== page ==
- Chill balls in freezer for ease of handling latter during the drying process.
- Season flour with 1/2 Tbsp salt.
- Place egg wash, flour and panko breadcrumbs in separate plates.
- To coat with batter, dip each risotto ball in flour, egg wash and panko breadcrumbs, following this strict sequence.
- Heat oil in fryer.
- Deep fry each ball until crust turns golden brown.
- Serve immediately while hot.
This dish is my take on a pasta item that I had at Bestia, currently my favorite restaurant in LA. The restaurant ink dyed its bottarga and used dried spaghetti. Not wasting an opportunity to flaunt my home made ink pasta recipe, I used it here. I love this dish because it is an umami powerhouse. Sauteed anchovies, garlic and toasted bottarga hits you with Thor hammer force. The dish may look a bit busy but the flavors work wonderfully together. The lemon zest and shiso threads brighten the dish while the sweet briny flavors of uni adds another layer of umami decadence.
- 1 lb fresh made ink spaghetti
- 3-4 fillets oil packed anchovies (flavor is milder)
- 1-2 gloves garlic, minced
- 2 tsp chili flakes
- 1 cup of raw shelled shrimp, diced
- 1/2 cup dry white wine
- 1 Tbsp butter
- 1/2 cup fried panko breadcrumbs
- 1 tsp lemon zest
- 4 shiso leaves, sliced into thin strips “chiffonade”
- Boil a pot of water, season with salt
- Heat a large saute pan with 2 Tbsp olive oil
- Add anchovies and chili flakes. Stir until anchovies disintegrate and fragrant
- Add shrimp and garlic and cook
- Add 1/2 cup of white wine to deglaze the pan. Scrape brown bits from bottom of pan for flavor
- Turn off heat
- Cook pasta in boiling water for 5 mins.
- In a separate pan, add olive oil and panko breadcrumbs. Fry until golden brown
- Toast bottarga and break into crumbs
- Drain pasta and toss into pan with shrimp mixture
- Add 1 Tbsp of butter to add a silky texture to pasta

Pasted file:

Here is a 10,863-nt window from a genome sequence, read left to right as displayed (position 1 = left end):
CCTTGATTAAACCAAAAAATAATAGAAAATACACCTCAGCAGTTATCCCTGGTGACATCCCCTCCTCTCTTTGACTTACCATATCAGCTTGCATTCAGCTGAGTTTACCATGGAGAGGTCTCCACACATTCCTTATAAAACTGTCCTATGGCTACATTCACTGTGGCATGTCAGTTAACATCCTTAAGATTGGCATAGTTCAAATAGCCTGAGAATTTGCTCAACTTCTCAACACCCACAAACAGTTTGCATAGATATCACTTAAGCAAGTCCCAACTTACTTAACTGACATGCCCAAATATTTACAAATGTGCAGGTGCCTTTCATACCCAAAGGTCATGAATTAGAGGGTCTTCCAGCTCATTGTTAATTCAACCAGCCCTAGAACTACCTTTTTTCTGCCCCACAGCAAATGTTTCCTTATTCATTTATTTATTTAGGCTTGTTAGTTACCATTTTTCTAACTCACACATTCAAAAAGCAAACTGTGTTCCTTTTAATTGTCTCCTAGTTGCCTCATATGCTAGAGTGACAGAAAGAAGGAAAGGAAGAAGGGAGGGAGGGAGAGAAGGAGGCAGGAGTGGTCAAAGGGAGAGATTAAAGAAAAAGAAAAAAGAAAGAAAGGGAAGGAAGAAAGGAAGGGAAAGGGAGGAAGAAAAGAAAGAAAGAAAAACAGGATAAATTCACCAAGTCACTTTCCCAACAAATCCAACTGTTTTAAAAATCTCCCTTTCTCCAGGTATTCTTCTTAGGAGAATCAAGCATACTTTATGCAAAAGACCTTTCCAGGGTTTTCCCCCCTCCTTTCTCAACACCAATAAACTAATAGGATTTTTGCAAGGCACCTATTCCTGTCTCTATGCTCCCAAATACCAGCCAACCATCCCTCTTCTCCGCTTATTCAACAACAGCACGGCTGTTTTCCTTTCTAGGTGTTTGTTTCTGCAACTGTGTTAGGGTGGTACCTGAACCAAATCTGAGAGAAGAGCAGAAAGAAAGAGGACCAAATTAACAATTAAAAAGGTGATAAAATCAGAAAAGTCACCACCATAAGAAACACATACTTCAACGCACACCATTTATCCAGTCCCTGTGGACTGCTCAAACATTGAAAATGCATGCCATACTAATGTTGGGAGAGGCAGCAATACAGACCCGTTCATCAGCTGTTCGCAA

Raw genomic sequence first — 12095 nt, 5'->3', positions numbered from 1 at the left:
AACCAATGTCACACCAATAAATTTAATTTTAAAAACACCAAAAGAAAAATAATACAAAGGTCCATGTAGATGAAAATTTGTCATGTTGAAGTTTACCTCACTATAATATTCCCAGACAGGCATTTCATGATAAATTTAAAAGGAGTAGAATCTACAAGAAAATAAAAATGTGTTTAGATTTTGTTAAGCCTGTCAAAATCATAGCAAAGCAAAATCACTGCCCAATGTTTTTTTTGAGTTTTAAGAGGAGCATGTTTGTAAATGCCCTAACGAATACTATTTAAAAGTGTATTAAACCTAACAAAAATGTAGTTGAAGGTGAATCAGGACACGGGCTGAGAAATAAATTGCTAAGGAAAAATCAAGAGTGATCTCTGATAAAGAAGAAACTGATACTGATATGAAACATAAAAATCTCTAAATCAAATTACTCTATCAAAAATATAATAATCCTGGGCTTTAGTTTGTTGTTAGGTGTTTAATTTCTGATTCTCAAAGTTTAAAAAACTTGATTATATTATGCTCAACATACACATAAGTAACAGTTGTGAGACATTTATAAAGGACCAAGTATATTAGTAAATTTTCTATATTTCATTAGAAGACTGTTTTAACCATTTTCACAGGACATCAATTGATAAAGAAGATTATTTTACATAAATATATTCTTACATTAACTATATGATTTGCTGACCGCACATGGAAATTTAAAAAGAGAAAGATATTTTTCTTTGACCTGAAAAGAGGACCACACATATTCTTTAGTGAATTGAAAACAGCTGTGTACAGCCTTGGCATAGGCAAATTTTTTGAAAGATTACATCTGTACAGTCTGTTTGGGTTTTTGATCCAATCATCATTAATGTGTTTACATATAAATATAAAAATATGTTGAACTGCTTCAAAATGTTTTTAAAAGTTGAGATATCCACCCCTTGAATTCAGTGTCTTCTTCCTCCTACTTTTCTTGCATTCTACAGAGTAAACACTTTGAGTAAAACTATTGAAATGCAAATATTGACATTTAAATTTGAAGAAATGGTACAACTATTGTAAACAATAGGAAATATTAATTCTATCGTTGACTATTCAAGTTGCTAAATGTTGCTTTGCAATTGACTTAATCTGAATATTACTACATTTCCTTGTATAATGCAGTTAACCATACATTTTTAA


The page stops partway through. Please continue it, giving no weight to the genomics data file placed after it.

- Plate in pasta bowl
- Top with fried breadcrumbs, toasted bottarga and shiso chiffonade
- Layer with pieces of uni
The marriage between butter and corn is universally recognized. Hokkaido, Japan is famous for its butter corn ramen. You will find a mound of corn, slices of pork belly and a knob of butter melting away in a steamy bowl of ramen. Asians love corn and we put it on pizza, in ice cream, cake, etc. Since I have leftover rice and corn is in season why not make butter corn fried rice. I am adding mentaiko, marinated pollack roe, to give the rice a kick. Mentaiko tastes a bit like salted anchovies but with more depth and has a very slight bitter aftertaste. Karasumi is dried pressed fish roe and bottarga is its Italian equivalent. Shiso compliments mentaiko with its bright citrusy notes. And who can forget the eggs!
- 3 cups day old cooked white rice
- 1 cup corn kernels, fresh or frozen
- 1 cup peeled shrimp, chopped into big pieces
- 2 eggs
- 4 Tbsp mentaiko
- 5 shiso leaves, sliced into long thin strips, “chiffonard”
- 1 clove garlic, thinly sliced
- 2 Tbsp finely diced shallots
- 2 Tbsp butter
- 1 tsp salt
- 1/2 black pepper
- Beat eggs in small bowl and season with a pinch of salt and pepper.
- Heat wok over high heat and add 2 Tbsp of oil. When hot, add egg and create an omelette. When cooked, set aside and tear into pieces.
- Return wok to heat and add 2 Tbsp butter.
- When butter foams, add diced shallots, shrimp and stir-fry until shrimp is almost cooked. 1 min.
- Add garlic, corn and stir-fry. 1 min.
- Add rice, breaking up clumps with spatula.
- Season with 1 tsp salt and 1/2 tsp pepper and continue to stir-fry rice for 2-3 mins, thoroughly coating the rice with the ingredients/butter.